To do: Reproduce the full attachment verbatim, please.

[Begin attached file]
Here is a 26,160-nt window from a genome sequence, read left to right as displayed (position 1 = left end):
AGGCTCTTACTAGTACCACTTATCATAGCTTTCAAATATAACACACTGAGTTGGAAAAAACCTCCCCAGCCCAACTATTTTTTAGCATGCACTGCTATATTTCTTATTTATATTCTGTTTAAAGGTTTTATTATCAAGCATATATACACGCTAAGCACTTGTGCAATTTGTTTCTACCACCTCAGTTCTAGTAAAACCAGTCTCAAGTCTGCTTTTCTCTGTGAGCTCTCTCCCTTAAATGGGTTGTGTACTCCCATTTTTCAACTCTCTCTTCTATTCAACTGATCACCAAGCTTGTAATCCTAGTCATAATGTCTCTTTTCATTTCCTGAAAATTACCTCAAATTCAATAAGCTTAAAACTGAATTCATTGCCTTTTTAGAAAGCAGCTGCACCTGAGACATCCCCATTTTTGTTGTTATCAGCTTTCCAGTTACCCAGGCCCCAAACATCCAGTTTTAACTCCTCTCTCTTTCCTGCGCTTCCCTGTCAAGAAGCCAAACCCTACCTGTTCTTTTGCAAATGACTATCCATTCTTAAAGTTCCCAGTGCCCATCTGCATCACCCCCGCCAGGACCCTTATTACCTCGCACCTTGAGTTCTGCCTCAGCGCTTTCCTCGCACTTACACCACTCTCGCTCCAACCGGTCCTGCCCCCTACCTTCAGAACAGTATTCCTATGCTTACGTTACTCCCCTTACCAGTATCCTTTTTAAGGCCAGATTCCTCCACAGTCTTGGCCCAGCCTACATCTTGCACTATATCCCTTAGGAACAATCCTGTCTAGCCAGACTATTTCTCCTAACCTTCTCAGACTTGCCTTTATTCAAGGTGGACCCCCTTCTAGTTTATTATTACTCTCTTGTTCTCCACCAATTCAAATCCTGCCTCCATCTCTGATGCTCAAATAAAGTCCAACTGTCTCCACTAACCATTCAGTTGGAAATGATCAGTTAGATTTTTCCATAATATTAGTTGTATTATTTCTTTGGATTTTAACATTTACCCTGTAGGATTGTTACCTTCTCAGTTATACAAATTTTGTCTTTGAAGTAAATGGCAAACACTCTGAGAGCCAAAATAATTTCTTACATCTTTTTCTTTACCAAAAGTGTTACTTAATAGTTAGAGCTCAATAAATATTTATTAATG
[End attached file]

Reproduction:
Here is a 26,160-nt window from a genome sequence, read left to right as displayed (position 1 = left end):
AGGCTCTTACTAGTACCACTTATCATAGCTTTCAAATATAACACACTGAGTTGGAAAAAACCTCCCCAGCCCAACTATTTTTTAGCATGCACTGCTATATTTCTTATTTATATTCTGTTTAAAGGTTTTATTATCAAGCATATATACACGCTAAGCACTTGTGCAATTTGTTTCTACCACCTCAGTTCTAGTAAAACCAGTCTCAAGTCTGCTTTTCTCTGTGAGCTCTCTCCCTTAAATGGGTTGTGTACTCCCATTTTTCAACTCTCTCTTCTATTCAACTGATCACCAAGCTTGTAATCCTAGTCATAATGTCTCTTTTCATTTCCTGAAAATTACCTCAAATTCAATAAGCTTAAAACTGAATTCATTGCCTTTTTAGAAAGCAGCTGCACCTGAGACATCCCCATTTTTGTTGTTATCAGCTTTCCAGTTACCCAGGCCCCAAACATCCAGTTTTAACTCCTCTCTCTTTCCTGCGCTTCCCTGTCAAGAAGCCAAACCCTACCTGTTCTTTTGCAAATGACTATCCATTCTTAAAGTTCCCAGTGCCCATCTGCATCACCCCCGCCAGGACCCTTATTACCTCGCACCTTGAGTTCTGCCTCAGCGCTTTCCTCGCACTTACACCACTCTCGCTCCAACCGGTCCTGCCCCCTACCTTCAGAACAGTATTCCTATGCTTACGTTACTCCCCTTACCAGTATCCTTTTTAAGGCCAGATTCCTCCACAGTCTTGGCCCAGCCTACATCTTGCACTATATCCCTTAGGAACAATCCTGTCTAGCCAGACTATTTCTCCTAACCTTCTCAGACTTGCCTTTATTCAAGGTGGACCCCCTTCTAGTTTATTATTACTCTCTTGTTCTCCACCAATTCAAATCCTGCCTCCATCTCTGATGCTCAAATAAAGTCCAACTGTCTCCACTAACCATTCAGTTGGAAATGATCAGTTAGATTTTTCCATAATATTAGTTGTATTATTTCTTTGGATTTTAACATTTACCCTGTAGGATTGTTACCTTCTCAGTTATACAAATTTTGTCTTTGAAGTAAATGGCAAACACTCTGAGAGCCAAAATAATTTCTTACATCTTTTTCTTTACCAAAAGTGTTACTTAATAGTTAGAGCTCAATAAATATTTATTAATG